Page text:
Wednesday, 26 October 2005
I thank the Minister of State, Deputy Gallagher, for taking this matter on behalf of his senior Minister. What is it about the Minister, Deputy Noel Dempsey, that trouble seems to follow the poor man around? Whatever Ministry he has been in, controversy, whether due to his own actions or otherwise, has never been far away.
This issue is of critical importance for the 10,000 plus workers in the company and for the hundreds of thousands of people who rely on the services of An Post. From observing this situation evolve over the past three years, no progress has been made in that time. The Government and the institutions of the State have been unable to resolve the key difficulty between management and unions regarding work practices. Can the Minister of State answer on behalf of the Minister as to what exactly the Minister now intends doing?
It was interesting yesterday to hear the Taoiseach speak at length in the Dáil on the issue and the lengths to which he said the Minister, Deputy Noel Dempsey, has gone in negotiations with the unions to try to broker some type of agreement. Meanwhile the Minister, Deputy Noel Dempsey, last weekend made some remarkable comments about the possible future development of the company. In his closing remarks on that occasion, he said he would not get involved because otherwise there would be a huge amount of trouble in regard to social partnership if he started to circumvent or change Labour Court decisions. It seems the Government is having it both ways. The only matter about which there is a degree of certainty was his further comments whereby it seems the action he intends to take, if a strike proceeds as threatened by the CWU, would result in, as the Minister puts it, a demand from the public because of the lack of a service for a speeding up of the liberalisation of the postal service and that would mark the demise of An Post as we know it. I am sure that threat, if made, was not lightly made. The Minister must have given serious consideration to such a remarkable statement about an important social and economic service provided by the State. Despite liberalisation under EU directives, An Post still has a universal service obligation as our main provider, which will continue after 2009 and which is best provided by a State company managed in a proper fashion. It is clear that is not what we have had in recent years.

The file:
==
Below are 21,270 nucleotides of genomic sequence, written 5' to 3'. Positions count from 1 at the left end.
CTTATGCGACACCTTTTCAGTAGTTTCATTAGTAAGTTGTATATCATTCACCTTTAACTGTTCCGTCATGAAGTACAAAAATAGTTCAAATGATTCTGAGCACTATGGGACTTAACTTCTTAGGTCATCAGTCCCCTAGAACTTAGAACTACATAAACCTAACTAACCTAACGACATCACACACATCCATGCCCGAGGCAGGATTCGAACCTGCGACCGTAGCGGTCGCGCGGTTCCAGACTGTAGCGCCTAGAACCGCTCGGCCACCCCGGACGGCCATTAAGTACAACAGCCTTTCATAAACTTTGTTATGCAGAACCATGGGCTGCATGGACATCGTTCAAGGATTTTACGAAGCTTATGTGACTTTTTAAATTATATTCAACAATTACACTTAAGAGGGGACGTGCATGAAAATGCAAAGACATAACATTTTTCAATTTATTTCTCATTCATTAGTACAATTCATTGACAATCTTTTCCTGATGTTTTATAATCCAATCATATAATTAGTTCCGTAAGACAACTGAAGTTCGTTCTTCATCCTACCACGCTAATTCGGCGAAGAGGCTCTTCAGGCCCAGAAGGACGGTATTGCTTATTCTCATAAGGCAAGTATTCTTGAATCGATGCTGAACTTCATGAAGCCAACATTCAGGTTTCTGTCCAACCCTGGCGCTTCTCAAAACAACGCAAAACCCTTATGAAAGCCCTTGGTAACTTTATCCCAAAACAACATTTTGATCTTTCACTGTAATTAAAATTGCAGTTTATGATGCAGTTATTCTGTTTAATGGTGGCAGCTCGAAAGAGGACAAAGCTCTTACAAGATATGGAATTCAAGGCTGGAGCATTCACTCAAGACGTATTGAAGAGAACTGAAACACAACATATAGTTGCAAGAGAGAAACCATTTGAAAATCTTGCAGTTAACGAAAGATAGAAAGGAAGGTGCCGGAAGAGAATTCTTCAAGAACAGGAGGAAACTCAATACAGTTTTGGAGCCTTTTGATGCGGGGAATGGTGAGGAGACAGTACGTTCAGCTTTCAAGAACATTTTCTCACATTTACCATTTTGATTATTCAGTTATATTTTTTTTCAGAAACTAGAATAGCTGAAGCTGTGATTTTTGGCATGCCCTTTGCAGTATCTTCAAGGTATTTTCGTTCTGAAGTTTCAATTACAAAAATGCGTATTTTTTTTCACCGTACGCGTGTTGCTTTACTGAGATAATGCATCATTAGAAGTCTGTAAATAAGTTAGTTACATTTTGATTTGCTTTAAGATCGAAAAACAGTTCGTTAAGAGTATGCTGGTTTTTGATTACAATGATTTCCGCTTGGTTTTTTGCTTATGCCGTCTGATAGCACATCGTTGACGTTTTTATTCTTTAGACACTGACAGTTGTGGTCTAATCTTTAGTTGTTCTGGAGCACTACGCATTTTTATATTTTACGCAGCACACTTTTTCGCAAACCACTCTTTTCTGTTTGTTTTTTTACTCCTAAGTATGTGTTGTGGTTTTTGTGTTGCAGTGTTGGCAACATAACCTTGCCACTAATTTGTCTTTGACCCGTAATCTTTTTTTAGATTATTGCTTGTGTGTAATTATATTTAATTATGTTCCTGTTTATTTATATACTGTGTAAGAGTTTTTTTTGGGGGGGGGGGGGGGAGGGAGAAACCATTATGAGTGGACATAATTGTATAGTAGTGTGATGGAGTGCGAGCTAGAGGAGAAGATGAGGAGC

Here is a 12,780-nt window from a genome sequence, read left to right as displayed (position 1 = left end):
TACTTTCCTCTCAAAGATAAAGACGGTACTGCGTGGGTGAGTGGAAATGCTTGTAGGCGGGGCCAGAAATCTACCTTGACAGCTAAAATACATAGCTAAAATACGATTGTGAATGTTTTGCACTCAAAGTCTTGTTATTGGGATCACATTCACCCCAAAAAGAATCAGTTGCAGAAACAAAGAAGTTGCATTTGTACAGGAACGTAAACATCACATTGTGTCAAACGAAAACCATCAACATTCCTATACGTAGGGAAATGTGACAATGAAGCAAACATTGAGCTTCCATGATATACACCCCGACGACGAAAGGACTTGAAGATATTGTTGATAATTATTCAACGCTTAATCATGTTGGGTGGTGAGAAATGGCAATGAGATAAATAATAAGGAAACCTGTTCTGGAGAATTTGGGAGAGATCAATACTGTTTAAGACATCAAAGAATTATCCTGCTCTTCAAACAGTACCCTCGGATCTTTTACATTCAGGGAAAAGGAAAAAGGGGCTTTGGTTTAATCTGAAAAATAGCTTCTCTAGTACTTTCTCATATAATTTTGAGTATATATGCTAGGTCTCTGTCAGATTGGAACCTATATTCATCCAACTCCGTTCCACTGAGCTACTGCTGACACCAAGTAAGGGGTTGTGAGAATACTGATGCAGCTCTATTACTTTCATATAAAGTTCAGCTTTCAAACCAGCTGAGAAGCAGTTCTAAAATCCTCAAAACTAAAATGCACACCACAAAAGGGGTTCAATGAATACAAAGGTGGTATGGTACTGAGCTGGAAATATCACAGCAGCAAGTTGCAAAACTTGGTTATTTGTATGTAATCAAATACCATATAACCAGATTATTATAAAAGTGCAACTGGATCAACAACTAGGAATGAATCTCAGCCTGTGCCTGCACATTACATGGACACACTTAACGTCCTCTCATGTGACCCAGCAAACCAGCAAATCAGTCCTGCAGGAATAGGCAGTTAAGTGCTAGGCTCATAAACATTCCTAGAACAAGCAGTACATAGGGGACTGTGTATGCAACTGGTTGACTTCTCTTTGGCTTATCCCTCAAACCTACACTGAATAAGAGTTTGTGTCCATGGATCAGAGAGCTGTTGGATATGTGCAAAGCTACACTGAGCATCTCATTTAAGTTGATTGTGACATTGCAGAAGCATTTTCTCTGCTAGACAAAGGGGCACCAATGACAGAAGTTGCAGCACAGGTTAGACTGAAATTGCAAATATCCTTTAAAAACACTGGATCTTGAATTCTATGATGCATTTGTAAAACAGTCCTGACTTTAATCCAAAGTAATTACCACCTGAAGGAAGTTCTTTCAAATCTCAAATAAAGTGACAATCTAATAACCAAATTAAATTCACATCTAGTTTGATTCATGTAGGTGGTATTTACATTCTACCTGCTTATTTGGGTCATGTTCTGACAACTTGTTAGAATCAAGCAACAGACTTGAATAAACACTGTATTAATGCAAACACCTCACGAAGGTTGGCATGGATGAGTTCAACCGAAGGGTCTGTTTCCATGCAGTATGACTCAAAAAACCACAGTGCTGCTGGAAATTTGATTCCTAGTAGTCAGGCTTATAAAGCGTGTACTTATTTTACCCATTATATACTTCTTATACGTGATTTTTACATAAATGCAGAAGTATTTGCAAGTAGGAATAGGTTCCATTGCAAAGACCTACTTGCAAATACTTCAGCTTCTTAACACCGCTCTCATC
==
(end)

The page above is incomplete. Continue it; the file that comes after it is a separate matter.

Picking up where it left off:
We have had a problem at boardroom level in that the board, appointed by the Government, has had no involvement in the strategic development of the company. The management has taken a company that was cash rich and was investing significantly in capital into one that is in utter financial crisis and such capital investment seems to have been wasted. There seems to be an inability between the management and the unions, despite lengthy negotiations at the Labour Court, to agree on work practices that need to be changed. The Government seems to be indicating that the only possible outcome from this stalemate is the demise or early break-up of the company, prior to further liberalisation.
Given such incredible, remarkable, strong and forthright comments from the Minister, we need some clarity on those positions as to what exactly he intends doing. If a strike occurs, is it his intention to effectively liberalise the market far more rapidly and bring in new operators? Has the long negotiation process around work practices come to an end? Has the process involving the Labour Court and the other institutions of bargaining and negotiation come to an end or, if not, what is the alternative way forward?
Currently only 78% of letters are delivered the next day as against the 94% target. The Minister outlined that the company finds itself constrained in terms of paying overtime in some instances where overtime is not worked. There are instances where pensioners and other workers in this company have not been paid — unlike almost every other worker in the State -the proper pay under Sustaining Progress. Such a situation is a sign of a dysfunctional company operated by a dysfunctional Government.
I apologise to Deputy Eamon Ryan and the Members present on behalf of the Minister, Deputy Noel Dempsey, who is unable to be here. I will respond on his behalf to this matter and I thank the Deputy for raising it.
The Minister and the Government are fully committed to An Post remaining a strong player in the Irish postal market and recognise the invaluable contribution made by An Post and its staff down through the years, both in terms of their input to the overall business environment and the role played by both rural post offices and postmen and postwomen in maintaining the social fabric of rural society.